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Links Shortcuts

Entering your home with just a tap (using NFC & iOS) 🔗

Matt Haughey, writing for his site A Whole Lotta Nothing:

As you might have guessed from a previous post, I’m not a fan of carrying keys and or even having to use them. When I moved to a new place, I knew I’d use the front door as my main point of entry (instead of a garage attached to a house), so I wanted to get it as automated as possible, where the front door unlocks as I approach it, and locks when I leave. 

Matt started with an August Smart Lock and ended up getting NFC tags so that everyone in his family could tap in and out of the house. Be sure to check out the full article for all his photos of the setup too.

This bit is excellent – I’m definitely thinking about NFC “skins” instead of having white dots all over the place:

To make them blend in a bit more, I went to my local Lowe’s and bought a $5 roll of adhesive-backed shelf paper in a maple pattern that mostly matched my wood posts. I used a NFC tag as a template, traced it onto the paper, and cut out two holes, then pulled off the backing and stuck them over the tags. From a distance, you can barely tell they’re there since I put the NFC stickers over wood knots and they look like wood repair patches now.

I’ve joked before that Matt is my smart home spirit animal – he continues to fill that role well 🤓.

Read the full article on A Whole Lotta Nothing.

Categories
Offsite Podcasts

STT 17: Piloting Your Ambulatory Meat Sack 🎙

On this episode of Smart Tech Today, Mikah and I talked about:

Links for the show:

Categories
Gear Guest Offsite Tips & Tricks

Using Apple Pencil to edit audio with Ferrite 📺

Last Monday night, I streamed on Twitch for about a half hour on the topic of Ferrite for iPad with my friend Alec Pulianas, a computer engineer and podcast editor at AMP Creative Studios.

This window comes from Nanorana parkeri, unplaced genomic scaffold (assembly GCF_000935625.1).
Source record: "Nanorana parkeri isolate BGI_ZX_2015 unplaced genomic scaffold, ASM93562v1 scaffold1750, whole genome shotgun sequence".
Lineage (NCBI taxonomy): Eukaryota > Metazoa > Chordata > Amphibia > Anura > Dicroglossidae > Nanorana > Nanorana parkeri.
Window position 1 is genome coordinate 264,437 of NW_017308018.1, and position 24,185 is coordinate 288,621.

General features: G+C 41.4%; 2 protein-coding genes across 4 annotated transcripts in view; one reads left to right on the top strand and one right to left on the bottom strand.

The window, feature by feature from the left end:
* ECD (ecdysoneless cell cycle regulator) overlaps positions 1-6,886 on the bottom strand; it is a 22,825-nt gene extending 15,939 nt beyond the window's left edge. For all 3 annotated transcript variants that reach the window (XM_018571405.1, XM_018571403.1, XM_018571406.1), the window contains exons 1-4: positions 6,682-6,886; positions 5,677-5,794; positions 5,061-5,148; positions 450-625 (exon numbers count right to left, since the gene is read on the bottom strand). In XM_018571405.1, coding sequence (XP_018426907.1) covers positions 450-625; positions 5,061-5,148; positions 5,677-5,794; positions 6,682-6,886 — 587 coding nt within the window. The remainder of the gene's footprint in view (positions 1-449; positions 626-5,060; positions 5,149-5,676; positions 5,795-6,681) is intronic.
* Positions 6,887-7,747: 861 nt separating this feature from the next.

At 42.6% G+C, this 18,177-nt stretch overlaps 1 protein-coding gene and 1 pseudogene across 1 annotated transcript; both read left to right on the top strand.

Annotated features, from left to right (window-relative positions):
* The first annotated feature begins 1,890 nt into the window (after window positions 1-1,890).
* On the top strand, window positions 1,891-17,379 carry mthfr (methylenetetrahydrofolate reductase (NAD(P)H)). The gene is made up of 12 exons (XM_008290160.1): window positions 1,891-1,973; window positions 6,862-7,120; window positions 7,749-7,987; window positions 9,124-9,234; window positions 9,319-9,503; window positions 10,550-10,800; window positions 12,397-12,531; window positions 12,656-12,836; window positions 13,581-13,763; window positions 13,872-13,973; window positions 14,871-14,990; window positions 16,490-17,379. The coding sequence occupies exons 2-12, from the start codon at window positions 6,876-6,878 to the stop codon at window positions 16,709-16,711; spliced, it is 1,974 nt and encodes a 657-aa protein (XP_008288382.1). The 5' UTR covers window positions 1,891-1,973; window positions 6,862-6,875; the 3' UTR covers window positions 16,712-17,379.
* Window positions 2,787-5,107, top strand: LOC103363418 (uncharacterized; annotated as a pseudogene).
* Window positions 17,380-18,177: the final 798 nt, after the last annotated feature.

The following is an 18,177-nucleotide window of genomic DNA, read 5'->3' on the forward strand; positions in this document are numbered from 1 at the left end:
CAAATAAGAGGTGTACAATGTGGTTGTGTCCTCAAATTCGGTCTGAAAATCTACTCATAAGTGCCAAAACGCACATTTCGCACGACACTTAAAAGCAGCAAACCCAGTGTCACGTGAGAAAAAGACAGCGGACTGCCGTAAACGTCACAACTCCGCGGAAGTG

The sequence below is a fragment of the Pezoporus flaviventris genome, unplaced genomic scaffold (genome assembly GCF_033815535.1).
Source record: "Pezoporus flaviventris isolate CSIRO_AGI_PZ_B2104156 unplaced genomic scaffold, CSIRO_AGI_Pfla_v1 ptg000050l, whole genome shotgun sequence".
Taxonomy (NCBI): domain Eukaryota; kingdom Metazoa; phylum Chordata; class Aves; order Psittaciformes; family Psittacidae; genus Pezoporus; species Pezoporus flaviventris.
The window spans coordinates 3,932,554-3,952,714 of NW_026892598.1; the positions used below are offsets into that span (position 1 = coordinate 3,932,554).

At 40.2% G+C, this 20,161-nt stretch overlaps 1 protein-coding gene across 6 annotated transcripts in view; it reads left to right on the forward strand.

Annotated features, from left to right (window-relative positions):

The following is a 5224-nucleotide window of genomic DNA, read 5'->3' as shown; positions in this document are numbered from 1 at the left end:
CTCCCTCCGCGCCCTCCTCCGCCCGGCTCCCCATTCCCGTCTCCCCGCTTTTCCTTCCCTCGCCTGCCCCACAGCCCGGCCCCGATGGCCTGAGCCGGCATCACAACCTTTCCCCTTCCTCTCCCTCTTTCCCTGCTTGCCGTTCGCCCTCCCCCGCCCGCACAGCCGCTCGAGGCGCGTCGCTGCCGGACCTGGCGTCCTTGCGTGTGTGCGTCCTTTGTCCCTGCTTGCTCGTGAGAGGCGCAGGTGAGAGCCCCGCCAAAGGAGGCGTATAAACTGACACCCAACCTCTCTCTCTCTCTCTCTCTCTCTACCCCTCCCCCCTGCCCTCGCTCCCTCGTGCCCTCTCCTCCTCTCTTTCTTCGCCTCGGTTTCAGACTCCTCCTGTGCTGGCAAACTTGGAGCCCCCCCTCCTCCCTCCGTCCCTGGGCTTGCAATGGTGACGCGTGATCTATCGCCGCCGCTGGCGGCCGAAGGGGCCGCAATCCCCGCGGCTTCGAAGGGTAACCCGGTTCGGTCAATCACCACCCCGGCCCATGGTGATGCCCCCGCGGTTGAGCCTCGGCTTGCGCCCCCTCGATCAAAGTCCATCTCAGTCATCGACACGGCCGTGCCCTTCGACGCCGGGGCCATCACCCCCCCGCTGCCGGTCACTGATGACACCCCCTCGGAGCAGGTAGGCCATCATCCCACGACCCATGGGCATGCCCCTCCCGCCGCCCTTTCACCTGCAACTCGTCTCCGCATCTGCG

Watch How to edit podcasts with Apple Pencil in Ferrite (ft. Alec Pulianas) from matthewcassinelli on www.twitch.tv

We both edit podcasts and audio using Ferrite, a purpose-built audio editing app designed primarily for spoken word content (as opposed to Logic Pro or Garage Band which were built for music). It works on both iPhone and iPad, enabling a very natural touch input paradigm for editing your audio that both Alec and I prefer to use.

In our stream, we talked about the additional benefits when you edit on the iPad, including how using the Apple Pencil in this app feels like a remote control and which custom settings we use to edit.

We also covered details like Ferrite templates, the keyboard shortcuts, and a few of the downsides as well – it doesn’t have the same speed-changing capabilities as Logic, for example.

I really enjoyed talking with Alec—he’s a great guy—about this tool we both enjoy, especially because it’s changed how I edit audio and opened up where I can do my work.

Check out the clip on Twitch and follow my channel if you want to see future streams like this.1


  1. I’ve saved the entire stream as a “highlight” so it lasts past Twitch’s normal 30-days, but doing so unfortunately removes the live view count and chat comments. 
Categories
Podcasts Shortcuts Tips & Tricks Video

“Show me this clip” for video podcasts with this Overcast to YouTube shortcut

If you didn’t already know, my podcast Smart Tech Today comes with a video feed now – you can download a full video feed in Podcasts, or subscribe to the YouTube channel to get the episodes every week, or watch live on Twitch every Monday at 4pm PST.

While the show is designed as an audio podcast, our network This Week in Tech produces the video so anyone can watch too – I have lots of fun being on camera with Mikah.

Being a podcast that’s also “video capable,” I’ve always thought it’s a shame that it’s not easier to listen when you want to, or watch when you want to, with a way to switch between both on the fly.

If you’re on Overcast user, you’re in luck – I’ve solved the problem in one direction, taking Overcast’s “Share URL with timestamp” Siri Shortcut and combining it with YouTube’s timestamps feature to let you jump into the video feed at a moment’s notice.1